- Unplug the device, power it down, and carefully release the battery. Do not use any prying or cutting tool that could rupture a swollen battery.
- Call the device manufacturer and/or point-of-purchase for battery recall and replacement information. Ask them if they have a return program for defective batteries.
- Lacking a solution through the manufacturer or point-of-purchase, Kane County residents should call their local Batteries Plus Bulbs location to inquire about damaged battery acceptance and pricing. Unfortunately, most battery drop-off sites are not equipped to take damaged batteries.
- Residents can also purchase mail-in damaged battery recycling kits from online retailers such as Call2Recycle and Cirba Solutions. While somewhat expensive, these kits are convenient, simple to use, and offer peace of mind.
- Storage of damaged batteries at home is generally not recommended, but for short-term storage in preparation for disposal, damaged lithium batteries can be buried in sand or clay kitty litter inside a sturdy bucket or can, and kept away from sunlight and all heat sources.
Do not place any loose damaged lithium batteries into regular trash or recycling. Lithium batteries cause fires in waste collection vehicles and facilities.
The battery pack on the bottom of the photo has started to swell and is rounded instead of flat like the one at the top (Photo: Canva Pro)
Reducing lithium battery risksAny rechargeable lithium ion battery can go bad simply due to age. However, there are things that people can do to reduce the likelihood of battery problems and minimize risk:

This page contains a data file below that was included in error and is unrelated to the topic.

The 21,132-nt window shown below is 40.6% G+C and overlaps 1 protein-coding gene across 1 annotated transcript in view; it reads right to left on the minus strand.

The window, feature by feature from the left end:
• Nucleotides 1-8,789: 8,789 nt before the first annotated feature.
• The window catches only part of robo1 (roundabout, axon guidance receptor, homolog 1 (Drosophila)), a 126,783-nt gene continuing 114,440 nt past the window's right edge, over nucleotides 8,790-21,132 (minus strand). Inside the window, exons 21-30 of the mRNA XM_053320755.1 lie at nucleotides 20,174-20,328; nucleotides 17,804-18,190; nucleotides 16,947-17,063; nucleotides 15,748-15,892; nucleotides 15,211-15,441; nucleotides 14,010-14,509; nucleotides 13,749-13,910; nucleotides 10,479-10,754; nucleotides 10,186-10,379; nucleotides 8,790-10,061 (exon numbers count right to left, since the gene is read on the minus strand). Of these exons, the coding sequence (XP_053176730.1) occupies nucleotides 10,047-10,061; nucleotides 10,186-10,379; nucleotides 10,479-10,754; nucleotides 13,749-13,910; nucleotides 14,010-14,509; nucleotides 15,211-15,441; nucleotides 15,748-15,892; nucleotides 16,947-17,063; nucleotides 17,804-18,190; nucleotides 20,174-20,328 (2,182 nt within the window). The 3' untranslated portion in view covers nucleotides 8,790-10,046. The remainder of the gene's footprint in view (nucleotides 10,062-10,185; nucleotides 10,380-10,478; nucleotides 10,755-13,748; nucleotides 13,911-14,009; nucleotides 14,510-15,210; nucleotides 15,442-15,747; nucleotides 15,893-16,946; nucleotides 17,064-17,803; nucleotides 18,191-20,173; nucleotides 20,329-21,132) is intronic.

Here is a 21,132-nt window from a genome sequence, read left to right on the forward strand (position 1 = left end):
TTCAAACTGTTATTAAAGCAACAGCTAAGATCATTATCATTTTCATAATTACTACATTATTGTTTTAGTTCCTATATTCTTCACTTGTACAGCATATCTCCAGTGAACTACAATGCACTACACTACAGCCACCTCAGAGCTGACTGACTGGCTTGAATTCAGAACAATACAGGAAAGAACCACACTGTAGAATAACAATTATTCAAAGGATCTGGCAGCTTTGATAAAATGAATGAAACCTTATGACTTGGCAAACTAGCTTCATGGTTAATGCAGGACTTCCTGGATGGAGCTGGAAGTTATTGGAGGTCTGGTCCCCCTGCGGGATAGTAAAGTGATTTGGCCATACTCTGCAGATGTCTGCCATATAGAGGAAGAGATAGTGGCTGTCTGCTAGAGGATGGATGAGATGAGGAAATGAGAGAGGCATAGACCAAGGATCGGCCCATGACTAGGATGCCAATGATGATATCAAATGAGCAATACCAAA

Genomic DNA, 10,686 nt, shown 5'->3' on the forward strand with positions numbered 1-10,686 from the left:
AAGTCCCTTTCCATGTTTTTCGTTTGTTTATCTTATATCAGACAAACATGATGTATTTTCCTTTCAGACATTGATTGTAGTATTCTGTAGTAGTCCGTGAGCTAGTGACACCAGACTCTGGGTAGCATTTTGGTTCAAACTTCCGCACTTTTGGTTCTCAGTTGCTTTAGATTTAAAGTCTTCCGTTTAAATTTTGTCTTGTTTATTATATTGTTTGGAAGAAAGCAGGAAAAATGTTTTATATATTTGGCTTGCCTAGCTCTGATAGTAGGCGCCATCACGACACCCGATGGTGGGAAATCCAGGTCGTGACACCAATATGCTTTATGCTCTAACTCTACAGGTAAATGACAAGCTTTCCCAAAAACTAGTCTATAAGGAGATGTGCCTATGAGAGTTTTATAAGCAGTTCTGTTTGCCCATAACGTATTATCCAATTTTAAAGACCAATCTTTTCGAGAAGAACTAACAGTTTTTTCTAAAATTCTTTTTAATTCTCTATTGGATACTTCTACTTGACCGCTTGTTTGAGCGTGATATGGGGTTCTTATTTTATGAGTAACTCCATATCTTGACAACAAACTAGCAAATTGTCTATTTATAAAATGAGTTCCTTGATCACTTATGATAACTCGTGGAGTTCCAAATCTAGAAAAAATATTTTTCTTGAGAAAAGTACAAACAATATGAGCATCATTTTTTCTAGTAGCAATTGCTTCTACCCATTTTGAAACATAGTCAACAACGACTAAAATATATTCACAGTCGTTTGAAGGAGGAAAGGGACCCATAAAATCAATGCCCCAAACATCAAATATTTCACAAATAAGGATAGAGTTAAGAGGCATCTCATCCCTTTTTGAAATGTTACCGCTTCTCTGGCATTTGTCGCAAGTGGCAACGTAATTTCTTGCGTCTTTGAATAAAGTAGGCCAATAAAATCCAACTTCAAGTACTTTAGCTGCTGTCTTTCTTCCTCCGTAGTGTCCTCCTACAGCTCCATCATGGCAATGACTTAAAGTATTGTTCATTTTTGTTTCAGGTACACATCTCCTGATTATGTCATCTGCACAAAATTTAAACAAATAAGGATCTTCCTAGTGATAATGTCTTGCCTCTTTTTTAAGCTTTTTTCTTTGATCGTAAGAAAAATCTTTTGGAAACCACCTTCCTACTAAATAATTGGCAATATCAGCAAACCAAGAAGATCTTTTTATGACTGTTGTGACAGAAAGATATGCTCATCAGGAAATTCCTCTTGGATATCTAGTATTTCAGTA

- When buying battery containing devices and replacement batteries, look for reputable brands that have received third-party quality control and safety certifications such as UL certification.
- Always read and follow device owner's manual instructions about charging, battery installation and storage.
- Avoid charging lithium batteries, especially the powerful batteries in e-mobility devices (ebikes, scooters, hoverboards, etc.) and lawnmowers, either when no one is home or when everyone is sleeping.
- Buy replacement chargers and batteries from the original device manufacturer.
- Remove batteries and devices from chargers when fully charged. Lithium batteries are designed to be charged and discharged over and over. They are not designed to be held at a constant state of full charge by being left on a charger long-term.
- Keep battery containing devices and extra batteries in temperature-controlled environments. Do not store or leave devices or batteries in vehicles or in direct sunlight at home.
- If planning to store a battery or battery containing device for a while, it is best for the battery to be at low charge (~30% charge). Store it in a cool, dry place.
- Keep track of any batteries and battery containing devices that are being stored in the home. Visually inspect for battery damage at least once per year and take items that are not likely to be used again for donation or recycling.